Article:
Given the presumed role of interferon in SLE, it was surprising that the phosphorylation of Stat1 and the transcriptional response to interferons was greatly reduced as SLE progressed in lpr mice. Although this seems counterintuitive, both Type I and Type II interferons have been shown to potently induce negative feedback regulation of Stat1, in part by inducing SOCS1 [37][39], [47], [48]. SOCS1 levels were elevated in the lpr mice (Fig. 4D) and in SLE patients (in preparation). Indeed, a blockade of Stat1 signaling may be the inevitable result of interferon activity and this blockade has been shown to be induced during protective Th1 responses, potentially allowing lymphocytes to survive the deleterious effects of prolonged interferon exposure [49]. Since infection is a leading cause of death for SLE patients [50], it is possible that a prolonged state of reduced responsiveness to IFNα may further compromise a patient's ability to fight infection. The blockade of Stat1 signal transduction and elevated SOCS1 protein levels we observed in the progression of murine SLE suggest that between 5 and 10 weeks-of-age, strong interferon signaling induces negative feedback regulation of Stat1. Consistent with this, Stat1 basal activation was detectably elevated at 10 weeks-of-age even though exogenous interferon stimulation was not able to induce the high level of Stat1 activation observed in age-matched MRL mice. From 10 weeks onward in lpr mice, Stat1 activation in response to exogenous stimulation was greatly reduced compared to MRL mice, but IFNγ was still able to induce some expression of target genes GBP-1 and IRF-1, though induction was markedly weaker than when Stat1 signal transduction was strong (Fig. 3C).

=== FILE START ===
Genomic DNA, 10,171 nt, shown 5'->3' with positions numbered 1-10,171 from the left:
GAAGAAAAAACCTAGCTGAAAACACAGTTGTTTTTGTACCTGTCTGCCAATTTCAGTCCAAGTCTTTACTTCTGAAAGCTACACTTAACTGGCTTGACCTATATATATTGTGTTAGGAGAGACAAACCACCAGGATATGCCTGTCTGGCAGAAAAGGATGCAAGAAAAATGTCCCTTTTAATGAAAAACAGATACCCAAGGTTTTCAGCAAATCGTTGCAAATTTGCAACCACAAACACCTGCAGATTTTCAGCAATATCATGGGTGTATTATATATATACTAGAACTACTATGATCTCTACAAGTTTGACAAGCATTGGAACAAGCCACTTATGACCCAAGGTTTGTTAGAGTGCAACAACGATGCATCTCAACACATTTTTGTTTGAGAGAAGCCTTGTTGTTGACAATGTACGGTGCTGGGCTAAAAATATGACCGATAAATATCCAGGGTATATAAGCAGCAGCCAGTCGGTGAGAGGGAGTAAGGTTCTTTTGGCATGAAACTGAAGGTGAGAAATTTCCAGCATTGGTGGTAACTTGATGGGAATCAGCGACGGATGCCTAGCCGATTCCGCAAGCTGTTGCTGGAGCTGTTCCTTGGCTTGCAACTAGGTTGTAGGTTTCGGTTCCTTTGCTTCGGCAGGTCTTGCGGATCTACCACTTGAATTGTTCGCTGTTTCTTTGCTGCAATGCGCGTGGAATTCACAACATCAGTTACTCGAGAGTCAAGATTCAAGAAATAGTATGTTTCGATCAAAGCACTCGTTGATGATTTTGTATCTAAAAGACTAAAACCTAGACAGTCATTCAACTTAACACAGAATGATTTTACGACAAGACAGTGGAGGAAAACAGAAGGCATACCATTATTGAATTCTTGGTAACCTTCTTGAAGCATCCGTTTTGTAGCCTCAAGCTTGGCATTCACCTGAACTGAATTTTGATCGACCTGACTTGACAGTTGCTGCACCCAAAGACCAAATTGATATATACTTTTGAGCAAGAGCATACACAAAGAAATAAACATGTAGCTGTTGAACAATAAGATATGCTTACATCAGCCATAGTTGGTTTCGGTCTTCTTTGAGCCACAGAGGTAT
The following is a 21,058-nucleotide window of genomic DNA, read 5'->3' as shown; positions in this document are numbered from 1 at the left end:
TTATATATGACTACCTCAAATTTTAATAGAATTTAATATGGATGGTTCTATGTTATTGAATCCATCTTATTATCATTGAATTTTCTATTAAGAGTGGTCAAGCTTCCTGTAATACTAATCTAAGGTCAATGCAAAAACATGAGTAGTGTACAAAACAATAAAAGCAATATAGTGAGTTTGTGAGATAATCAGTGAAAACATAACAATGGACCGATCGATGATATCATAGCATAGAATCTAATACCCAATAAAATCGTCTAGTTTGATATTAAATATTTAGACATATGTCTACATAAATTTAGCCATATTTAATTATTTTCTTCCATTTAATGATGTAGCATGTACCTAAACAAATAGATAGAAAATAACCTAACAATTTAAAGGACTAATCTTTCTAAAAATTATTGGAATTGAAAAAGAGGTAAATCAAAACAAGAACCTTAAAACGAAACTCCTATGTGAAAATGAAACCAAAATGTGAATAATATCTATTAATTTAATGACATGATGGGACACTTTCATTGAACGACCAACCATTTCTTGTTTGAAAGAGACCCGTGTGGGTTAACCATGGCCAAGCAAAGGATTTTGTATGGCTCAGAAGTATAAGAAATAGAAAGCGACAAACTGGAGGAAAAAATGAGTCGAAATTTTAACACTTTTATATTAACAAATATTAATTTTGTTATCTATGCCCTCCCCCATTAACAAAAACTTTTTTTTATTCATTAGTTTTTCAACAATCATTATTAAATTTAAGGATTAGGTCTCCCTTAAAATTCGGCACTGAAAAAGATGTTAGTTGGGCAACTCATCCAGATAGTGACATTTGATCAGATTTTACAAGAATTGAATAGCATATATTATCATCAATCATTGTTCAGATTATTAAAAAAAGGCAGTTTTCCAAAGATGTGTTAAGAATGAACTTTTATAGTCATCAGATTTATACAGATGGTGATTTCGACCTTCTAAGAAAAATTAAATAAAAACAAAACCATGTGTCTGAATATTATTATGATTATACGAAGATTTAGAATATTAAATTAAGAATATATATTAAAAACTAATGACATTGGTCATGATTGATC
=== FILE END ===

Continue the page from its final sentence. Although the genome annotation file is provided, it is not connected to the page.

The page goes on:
In the context of SLE, this negative feedback regulation of cytokine signal transduction fails to permanently silence autoimmunity and instead may play a role in destabilizing the immune system. Biological oscillators have been found to require negative feedback [29]. Different relative contributions of negative and positive feedback result in a bi-stable system, a system that is essentially “on” or “off” but has no stable intermediate state [51]. An effective immune system is designed to be bi-stable: fully activated in response to pathogen challenge and quickly turning completely off when the pathogen is cleared. It is possible that disturbances in the coupling of negative and positive feedback elements, such as interferon signaling, may destabilize and shift the immune system from a bi-stable system to one that oscillates between flare and remission as observed in many SLE patients. Consistent with this hypothesis, we have found negative regulation of the same cytokine signaling pathways reported here is present in a large fraction of SLE patients, and robust changes in cytokine signaling were found to precede flare (manuscript in preparation). Oscillations between flare and remission are not observed in all human patients, or in murine models, therefore a longitudinal study of patients transiting between flare and remission will be required to better understand the role of feedback regulation. Our identification of negative feedback regulation of interferon signaling in this study provides evidence that an interferon-driven oscillator could play a role in cycling between flare and remission.